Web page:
Farnoush Amiri and Mary Clare Jalonick
WASHINGTON — The watchdog for the Department of Homeland Security on Friday briefed all nine members of the House committee investigating the U.S. Capitol attack about his finding that the Secret Service deleted texts from around Jan. 6, according to two people familiar with the matter.
While lawmakers were tight-lipped about what they heard, the closed-door briefing with the inspector general, Joseph Cuffari, came two days after his office sent a letter to leaders of the House and Senate Homeland Security committees stating that Secret Service agents erased messages between Jan. 5 and Jan. 6, 2021 "as part of a device-replacement program." The deletion came after the watchdog office requested records from the agents as part of its probe into events surrounding the Jan. 6 attack, the letter said.
For the Jan. 6 panel, the watchdog's finding raised the startling prospect of lost evidence that could shed further light on Donald Trump's actions during the insurrection.
Rep. Bennie Thompson, the Democratic chairman of the House Jan. 6 panel, told the Associated Press on Friday that the committee is taking a deeper look at whether records may have been lost. "There have been some conflicting positions on the matter," the Mississippi lawmaker said.
The private briefing was confirmed by two people familiar with the matter who spoke to The Associated Press on the condition of anonymity to discuss it.
The Secret Service insists proper procedures were followed. Agency spokesman Anthony Guglielmi said, "The insinuation that the Secret Service maliciously deleted text messages following a request is false. In fact, the Secret Service has been fully cooperating with the OIG in every respect — whether it be interviews, documents, emails, or texts."
He said the Secret Service had started to reset its mobile devices to factory settings in January 2021 "as part of a pre-planned, three-month system migration." In that process, some data was lost.
The inspector general has first requested the electronic communications on Feb. 26, "after the migration was well under way," Guglielmi said.
The Secret Service said it has provided a substantial number of emails and chat messages that included conversations and details related to Jan. 6 to the inspector general. It also said text messages from the Capitol Police requesting assistance on Jan. 6 were preserved and provided to the inspector general's office.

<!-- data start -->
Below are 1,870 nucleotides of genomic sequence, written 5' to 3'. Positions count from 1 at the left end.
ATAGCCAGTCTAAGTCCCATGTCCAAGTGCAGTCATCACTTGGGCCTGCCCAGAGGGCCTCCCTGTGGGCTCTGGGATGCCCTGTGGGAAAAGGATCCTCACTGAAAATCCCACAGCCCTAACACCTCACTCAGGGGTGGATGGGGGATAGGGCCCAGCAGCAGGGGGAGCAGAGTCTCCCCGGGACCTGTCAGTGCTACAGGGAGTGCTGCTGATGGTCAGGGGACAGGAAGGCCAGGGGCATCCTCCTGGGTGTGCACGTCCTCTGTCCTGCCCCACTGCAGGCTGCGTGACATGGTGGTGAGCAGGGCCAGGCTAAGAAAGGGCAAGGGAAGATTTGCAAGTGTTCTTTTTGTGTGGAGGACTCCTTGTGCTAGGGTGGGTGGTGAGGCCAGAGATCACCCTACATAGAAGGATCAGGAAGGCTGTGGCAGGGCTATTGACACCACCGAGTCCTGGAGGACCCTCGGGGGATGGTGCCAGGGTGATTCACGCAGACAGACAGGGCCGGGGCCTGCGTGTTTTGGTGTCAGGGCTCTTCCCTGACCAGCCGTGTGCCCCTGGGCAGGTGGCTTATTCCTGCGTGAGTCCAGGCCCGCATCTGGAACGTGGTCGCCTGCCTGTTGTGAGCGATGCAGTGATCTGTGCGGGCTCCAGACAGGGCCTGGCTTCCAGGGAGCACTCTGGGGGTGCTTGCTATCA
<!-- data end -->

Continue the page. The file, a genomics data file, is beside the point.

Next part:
The Senate Homeland committee, which has jurisdiction over the Department of Homeland Security and the Secret Service, is also expecting a briefing from the inspector general about the letter, according to a person familiar with the committee's discussions who was not authorized to discuss them publicly.
The Jan. 6 committee has taken a renewed interest in the Secret Service following the dramatic testimony of former White House aide Cassidy Hutchinson, who recalled what she heard about former President Donald Trump's actions the day of the insurrection.
Hutchinson recalled being told about a confrontation between Trump and his Secret Service detail as he angrily demanded to be driven to the Capitol, where his supporters would later breach the building. She also recalled overhearing Trump telling security officials to remove magnetometers for his rally on the Ellipse even though some of his supporters were armed.
Some details of that account were quickly disputed by those agents. Robert Engel, the agent who was driving the presidential SUV, and Trump security official Tony Ornato are willing to testify under oath that no agent was assaulted and Trump never lunged for the steering wheel, a person familiar with the matter told the AP. The person would not discuss the matter publicly and spoke on condition of anonymity.
With evidence still emerging, the House Jan. 6 committee on Friday officials scheduled its next hearing to take place Thursday in primetime. The 8 p.m. hearing, which is the eighth in a series that began in early June, will take a deeper look into the three-hour-plus stretch when Trump failed to act as a mob of supporters stormed the Capitol.
It will be the first hearing in prime time since June 9, the first on the committee's findings. It was viewed by 20 million people.
Associated Press writer Gary Fields contributed.